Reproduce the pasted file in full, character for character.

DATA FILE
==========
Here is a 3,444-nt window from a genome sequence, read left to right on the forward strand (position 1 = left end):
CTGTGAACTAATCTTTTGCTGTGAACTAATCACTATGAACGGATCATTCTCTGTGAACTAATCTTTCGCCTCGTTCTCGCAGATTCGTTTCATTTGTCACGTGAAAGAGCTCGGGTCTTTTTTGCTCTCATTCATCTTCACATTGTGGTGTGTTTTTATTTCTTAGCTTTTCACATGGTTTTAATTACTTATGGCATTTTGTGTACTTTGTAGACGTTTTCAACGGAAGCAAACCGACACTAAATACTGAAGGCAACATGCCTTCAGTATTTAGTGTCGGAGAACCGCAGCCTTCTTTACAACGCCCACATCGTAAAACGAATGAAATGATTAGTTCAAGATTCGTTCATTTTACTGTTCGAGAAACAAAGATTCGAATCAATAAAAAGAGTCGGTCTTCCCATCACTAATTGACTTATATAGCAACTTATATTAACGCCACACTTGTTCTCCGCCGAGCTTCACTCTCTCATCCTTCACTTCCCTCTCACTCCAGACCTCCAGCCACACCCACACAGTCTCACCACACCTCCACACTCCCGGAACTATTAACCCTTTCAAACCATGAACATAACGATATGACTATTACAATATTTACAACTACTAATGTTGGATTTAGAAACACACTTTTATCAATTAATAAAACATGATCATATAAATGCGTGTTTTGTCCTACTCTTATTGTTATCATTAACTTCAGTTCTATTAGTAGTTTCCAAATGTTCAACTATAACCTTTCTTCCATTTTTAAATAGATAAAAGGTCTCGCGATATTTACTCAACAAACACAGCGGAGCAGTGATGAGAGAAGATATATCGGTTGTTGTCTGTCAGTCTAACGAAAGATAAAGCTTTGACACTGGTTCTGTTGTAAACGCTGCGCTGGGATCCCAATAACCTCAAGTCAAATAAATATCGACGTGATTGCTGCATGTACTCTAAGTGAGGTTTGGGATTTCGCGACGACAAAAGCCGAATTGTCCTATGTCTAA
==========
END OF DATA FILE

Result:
Here is a 3,444-nt window from a genome sequence, read left to right on the forward strand (position 1 = left end):
CTGTGAACTAATCTTTTGCTGTGAACTAATCACTATGAACGGATCATTCTCTGTGAACTAATCTTTCGCCTCGTTCTCGCAGATTCGTTTCATTTGTCACGTGAAAGAGCTCGGGTCTTTTTTGCTCTCATTCATCTTCACATTGTGGTGTGTTTTTATTTCTTAGCTTTTCACATGGTTTTAATTACTTATGGCATTTTGTGTACTTTGTAGACGTTTTCAACGGAAGCAAACCGACACTAAATACTGAAGGCAACATGCCTTCAGTATTTAGTGTCGGAGAACCGCAGCCTTCTTTACAACGCCCACATCGTAAAACGAATGAAATGATTAGTTCAAGATTCGTTCATTTTACTGTTCGAGAAACAAAGATTCGAATCAATAAAAAGAGTCGGTCTTCCCATCACTAATTGACTTATATAGCAACTTATATTAACGCCACACTTGTTCTCCGCCGAGCTTCACTCTCTCATCCTTCACTTCCCTCTCACTCCAGACCTCCAGCCACACCCACACAGTCTCACCACACCTCCACACTCCCGGAACTATTAACCCTTTCAAACCATGAACATAACGATATGACTATTACAATATTTACAACTACTAATGTTGGATTTAGAAACACACTTTTATCAATTAATAAAACATGATCATATAAATGCGTGTTTTGTCCTACTCTTATTGTTATCATTAACTTCAGTTCTATTAGTAGTTTCCAAATGTTCAACTATAACCTTTCTTCCATTTTTAAATAGATAAAAGGTCTCGCGATATTTACTCAACAAACACAGCGGAGCAGTGATGAGAGAAGATATATCGGTTGTTGTCTGTCAGTCTAACGAAAGATAAAGCTTTGACACTGGTTCTGTTGTAAACGCTGCGCTGGGATCCCAATAACCTCAAGTCAAATAAATATCGACGTGATTGCTGCATGTACTCTAAGTGAGGTTTGGGATTTCGCGACGACAAAAGCCGAATTGTCCTATGTCTAA